We had fun. One great thing about him is that he's kind of a prankster. He's a kid. He's a well adjusted kid so as much as he can channel, I don't know where from, this intense emotion and sadness and presence that he has, that melancholy, he's a goofball. He's running around all the time, making fun of people, pulling jokes on people, and that helped us a lot. But even though it was devastated, those landscapes. Mt. St. Helens and the surrounding areas were incredibly beautiful. The coast of Oregon, unfortunately we had terrible weather and the water was freezing and the air was freezing, but it's beautiful. New Orleans, that was very intense to be in those parts of the city that still haven't been almost touched. When you see the water line marks on the mall and everywhere, the office where the boy is where the deer head is in the water, that's a recruiting office. There's still a little askew hanging picture of George Bush, his first presidential portrait where his hair wasn't gray and he had that crazed, demented smile. Then there's the briefcase of the recruiting officer on the desk that's sort of half opened with papers, his passport. It was like everybody had been teletransported somewhere and everything was just as it was, or the movie theater where he kicks the can of coke. The marquis still has the movies that were playing that day. The clock is stopped at a certain time. There's a water mark line. It was weird in those kind of ghost [towns]. Even that was beautiful or affecting. Not beautiful I guess, but it meant something. So all of that helped us as actors, and the fact that the crew was so into the story. It was more than a job. That doesn't happen that often on movies. I remember that being the case in Lord of the Rings, that there were copies of the book around. They were really into it on a daily basis but in this case, they'd be excited knowing because it was so close to the book, "Tomorrow Eli shows up who Robert Duvall plays. That's going to be interesting to see how that plays out. I wonder if it's going to be like that." They got excited and you felt that support. It was like playing on your home field if you're a sports team. You know that there's an unspoken support which helps you do better.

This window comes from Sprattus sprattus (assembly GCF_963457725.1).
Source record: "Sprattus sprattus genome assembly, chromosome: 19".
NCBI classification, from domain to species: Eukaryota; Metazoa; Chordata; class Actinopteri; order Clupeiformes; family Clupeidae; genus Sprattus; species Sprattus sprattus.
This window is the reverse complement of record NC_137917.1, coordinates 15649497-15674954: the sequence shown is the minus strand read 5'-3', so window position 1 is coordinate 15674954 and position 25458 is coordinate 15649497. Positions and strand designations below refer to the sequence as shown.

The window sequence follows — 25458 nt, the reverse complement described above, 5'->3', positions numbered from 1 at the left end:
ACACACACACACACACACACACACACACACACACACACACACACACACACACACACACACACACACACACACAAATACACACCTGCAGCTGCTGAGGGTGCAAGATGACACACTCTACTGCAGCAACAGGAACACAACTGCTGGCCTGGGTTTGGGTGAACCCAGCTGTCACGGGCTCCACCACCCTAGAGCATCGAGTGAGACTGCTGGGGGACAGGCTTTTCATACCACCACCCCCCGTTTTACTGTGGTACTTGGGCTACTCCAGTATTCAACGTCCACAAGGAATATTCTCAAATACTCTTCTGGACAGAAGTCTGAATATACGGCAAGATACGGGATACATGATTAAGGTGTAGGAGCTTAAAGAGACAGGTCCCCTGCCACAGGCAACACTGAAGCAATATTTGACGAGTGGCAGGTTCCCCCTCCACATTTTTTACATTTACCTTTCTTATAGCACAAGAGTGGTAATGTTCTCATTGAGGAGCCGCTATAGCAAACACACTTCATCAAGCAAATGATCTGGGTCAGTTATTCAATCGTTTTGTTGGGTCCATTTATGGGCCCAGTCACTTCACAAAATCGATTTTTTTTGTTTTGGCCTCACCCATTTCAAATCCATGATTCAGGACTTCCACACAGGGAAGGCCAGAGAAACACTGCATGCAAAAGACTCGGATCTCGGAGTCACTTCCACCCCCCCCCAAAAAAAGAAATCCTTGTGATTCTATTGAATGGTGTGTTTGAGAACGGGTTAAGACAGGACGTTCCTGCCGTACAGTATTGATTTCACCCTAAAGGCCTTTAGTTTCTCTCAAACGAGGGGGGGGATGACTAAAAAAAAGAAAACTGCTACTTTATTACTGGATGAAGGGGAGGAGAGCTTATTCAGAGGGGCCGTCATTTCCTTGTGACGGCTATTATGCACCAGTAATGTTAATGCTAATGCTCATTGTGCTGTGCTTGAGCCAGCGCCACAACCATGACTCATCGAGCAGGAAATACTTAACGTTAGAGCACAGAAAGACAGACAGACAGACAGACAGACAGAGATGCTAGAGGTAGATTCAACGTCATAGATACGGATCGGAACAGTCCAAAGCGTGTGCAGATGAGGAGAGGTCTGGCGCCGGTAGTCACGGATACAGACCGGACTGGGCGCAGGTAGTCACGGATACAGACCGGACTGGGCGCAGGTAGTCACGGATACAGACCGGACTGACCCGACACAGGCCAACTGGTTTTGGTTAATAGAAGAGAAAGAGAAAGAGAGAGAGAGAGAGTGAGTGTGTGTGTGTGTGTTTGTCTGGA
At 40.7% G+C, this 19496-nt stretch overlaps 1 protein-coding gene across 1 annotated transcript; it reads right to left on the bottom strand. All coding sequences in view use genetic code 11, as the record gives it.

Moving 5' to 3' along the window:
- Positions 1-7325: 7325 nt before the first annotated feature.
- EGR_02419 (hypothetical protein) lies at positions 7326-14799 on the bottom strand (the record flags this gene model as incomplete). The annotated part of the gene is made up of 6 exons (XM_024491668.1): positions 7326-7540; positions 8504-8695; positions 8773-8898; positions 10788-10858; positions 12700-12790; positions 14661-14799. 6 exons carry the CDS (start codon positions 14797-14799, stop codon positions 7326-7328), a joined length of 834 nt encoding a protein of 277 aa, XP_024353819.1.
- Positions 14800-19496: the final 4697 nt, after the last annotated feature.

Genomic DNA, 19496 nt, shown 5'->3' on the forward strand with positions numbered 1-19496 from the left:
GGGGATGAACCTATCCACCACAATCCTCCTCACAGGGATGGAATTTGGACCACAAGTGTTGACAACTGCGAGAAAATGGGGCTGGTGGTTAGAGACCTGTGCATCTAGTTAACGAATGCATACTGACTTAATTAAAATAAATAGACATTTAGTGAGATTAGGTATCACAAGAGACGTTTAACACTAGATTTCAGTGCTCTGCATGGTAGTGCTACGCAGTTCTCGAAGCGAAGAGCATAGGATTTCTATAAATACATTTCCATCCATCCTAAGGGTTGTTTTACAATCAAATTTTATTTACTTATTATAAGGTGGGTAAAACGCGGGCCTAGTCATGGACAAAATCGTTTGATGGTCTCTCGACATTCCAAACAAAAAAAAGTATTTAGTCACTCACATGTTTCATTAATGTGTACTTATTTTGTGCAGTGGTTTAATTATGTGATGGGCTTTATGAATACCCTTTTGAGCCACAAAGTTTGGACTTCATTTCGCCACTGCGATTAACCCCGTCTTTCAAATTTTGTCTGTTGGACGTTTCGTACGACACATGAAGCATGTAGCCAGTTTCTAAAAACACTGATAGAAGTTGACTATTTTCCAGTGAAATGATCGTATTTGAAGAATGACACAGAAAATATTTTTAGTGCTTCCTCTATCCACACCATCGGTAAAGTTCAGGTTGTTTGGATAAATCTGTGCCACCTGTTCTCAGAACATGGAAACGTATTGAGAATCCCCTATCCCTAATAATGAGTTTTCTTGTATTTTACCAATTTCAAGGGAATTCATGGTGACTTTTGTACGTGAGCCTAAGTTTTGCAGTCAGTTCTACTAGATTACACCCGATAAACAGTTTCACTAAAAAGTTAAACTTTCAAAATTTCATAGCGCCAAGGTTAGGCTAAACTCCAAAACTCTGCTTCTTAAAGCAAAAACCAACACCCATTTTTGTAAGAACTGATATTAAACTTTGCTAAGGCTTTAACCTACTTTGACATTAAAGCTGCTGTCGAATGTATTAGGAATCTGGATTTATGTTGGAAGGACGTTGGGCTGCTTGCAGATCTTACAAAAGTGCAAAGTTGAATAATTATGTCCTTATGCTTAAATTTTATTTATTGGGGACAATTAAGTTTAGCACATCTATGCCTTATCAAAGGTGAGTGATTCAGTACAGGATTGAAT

Does that come from the story being about the most important relationship you can have, with your parent?